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Br J Gen Pract. 1991 December; 41(353): 514–516.
PMCID: PMC1371865

Encopresis in children: a cyclical model of constipation and faecal retention.


Encopresis afflicts one in 100 children causing considerable stigma and parental concern. General practitioners are in a position to help in most cases but are often deterred by the psychoanalytical theories which have been developed to explain this problem. It is currently accepted that children with encopresis tend to retain stools. This leads to constipation, overstretching of sphincters and resultant faecal soiling. Physical and psychological perpetuating factors result in retention once again, thus completing a cycle of constipation and retention. Various precipitant and predisposing factors can maintain this cycle. Once physical causes have been excluded a simple behavioural approach can be adopted aimed at retraining the bowel. By using laxatives to prevent retention, gaining the child's confidence, cooperation and understanding and involving both the family and school, encopresis can be successfully managed in general practice.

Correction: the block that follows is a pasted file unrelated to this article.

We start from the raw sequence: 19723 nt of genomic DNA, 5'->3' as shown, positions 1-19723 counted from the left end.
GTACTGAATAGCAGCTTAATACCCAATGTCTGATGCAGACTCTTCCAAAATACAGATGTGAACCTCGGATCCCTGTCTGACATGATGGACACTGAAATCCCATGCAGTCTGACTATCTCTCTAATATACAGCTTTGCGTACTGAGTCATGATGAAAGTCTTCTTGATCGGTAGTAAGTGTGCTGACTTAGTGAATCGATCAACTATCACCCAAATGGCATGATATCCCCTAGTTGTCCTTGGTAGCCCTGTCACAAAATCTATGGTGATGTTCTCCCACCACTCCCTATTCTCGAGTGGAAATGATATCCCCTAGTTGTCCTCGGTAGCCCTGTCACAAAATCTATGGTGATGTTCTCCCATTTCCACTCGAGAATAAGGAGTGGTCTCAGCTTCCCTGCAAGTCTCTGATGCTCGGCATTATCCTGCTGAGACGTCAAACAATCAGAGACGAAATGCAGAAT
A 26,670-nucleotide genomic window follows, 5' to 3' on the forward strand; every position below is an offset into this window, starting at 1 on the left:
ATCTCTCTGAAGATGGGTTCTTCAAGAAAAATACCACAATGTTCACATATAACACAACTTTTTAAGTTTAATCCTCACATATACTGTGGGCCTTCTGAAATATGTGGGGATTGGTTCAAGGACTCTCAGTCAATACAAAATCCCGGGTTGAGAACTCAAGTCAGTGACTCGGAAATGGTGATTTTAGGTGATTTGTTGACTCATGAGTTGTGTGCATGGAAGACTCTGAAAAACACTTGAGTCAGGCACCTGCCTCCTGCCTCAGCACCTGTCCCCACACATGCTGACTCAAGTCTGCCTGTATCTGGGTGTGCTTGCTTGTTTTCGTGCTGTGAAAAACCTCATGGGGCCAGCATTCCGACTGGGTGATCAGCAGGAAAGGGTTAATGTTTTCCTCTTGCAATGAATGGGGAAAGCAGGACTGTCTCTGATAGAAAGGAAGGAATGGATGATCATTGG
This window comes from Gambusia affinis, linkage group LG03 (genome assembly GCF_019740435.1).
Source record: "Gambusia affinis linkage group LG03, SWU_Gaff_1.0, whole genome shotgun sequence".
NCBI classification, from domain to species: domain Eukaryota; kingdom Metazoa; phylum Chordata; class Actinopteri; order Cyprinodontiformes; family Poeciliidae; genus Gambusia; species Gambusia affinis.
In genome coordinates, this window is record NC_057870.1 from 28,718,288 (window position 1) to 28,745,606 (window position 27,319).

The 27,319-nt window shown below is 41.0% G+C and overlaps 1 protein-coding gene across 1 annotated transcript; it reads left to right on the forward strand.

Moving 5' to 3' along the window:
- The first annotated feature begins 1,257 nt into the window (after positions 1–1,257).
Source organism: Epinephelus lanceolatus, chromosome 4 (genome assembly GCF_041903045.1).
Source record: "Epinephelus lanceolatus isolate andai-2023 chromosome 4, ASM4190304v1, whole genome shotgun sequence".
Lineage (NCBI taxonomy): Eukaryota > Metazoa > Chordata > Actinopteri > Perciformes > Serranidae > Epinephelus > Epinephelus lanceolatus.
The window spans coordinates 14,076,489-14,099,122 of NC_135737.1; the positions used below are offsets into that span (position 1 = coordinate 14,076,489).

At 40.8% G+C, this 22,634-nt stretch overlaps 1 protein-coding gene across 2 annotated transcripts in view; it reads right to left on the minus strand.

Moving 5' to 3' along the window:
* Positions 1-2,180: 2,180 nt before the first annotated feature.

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Selected References

These references are in PubMed. This may not be the complete list of references from this article.
  • ANTHONY EJ. An experimental approach to the psychopathology of childhood: encopresis. Br J Med Psychol. 1957 Sep 6;30(3):146–175. [PubMed]
  • Bellman M. Studies on encopresis. Acta Paediatr Scand. 1966;(Suppl):1+–1+. [PubMed]
  • COEKIN M, GAIRDNER D. Faecal incontinence in children. The physical factor. Br Med J. 1960 Oct 22;2(5207):1175–1180. [PMC free article] [PubMed]
  • PINKERTON P. Psychogenic megacolon in children: the implications of bowel negativism. Arch Dis Child. 1958 Aug;33(170):371–380. [PMC free article] [PubMed]
  • EASSON WM. Encopresis-psychogenic soiling. Can Med Assoc J. 1960 Mar 19;82:624–628. [PMC free article] [PubMed]
  • Levine MD. Children with encopresis: A descriptive analysis. Pediatrics. 1975 Sep;56(3):412–416. [PubMed]

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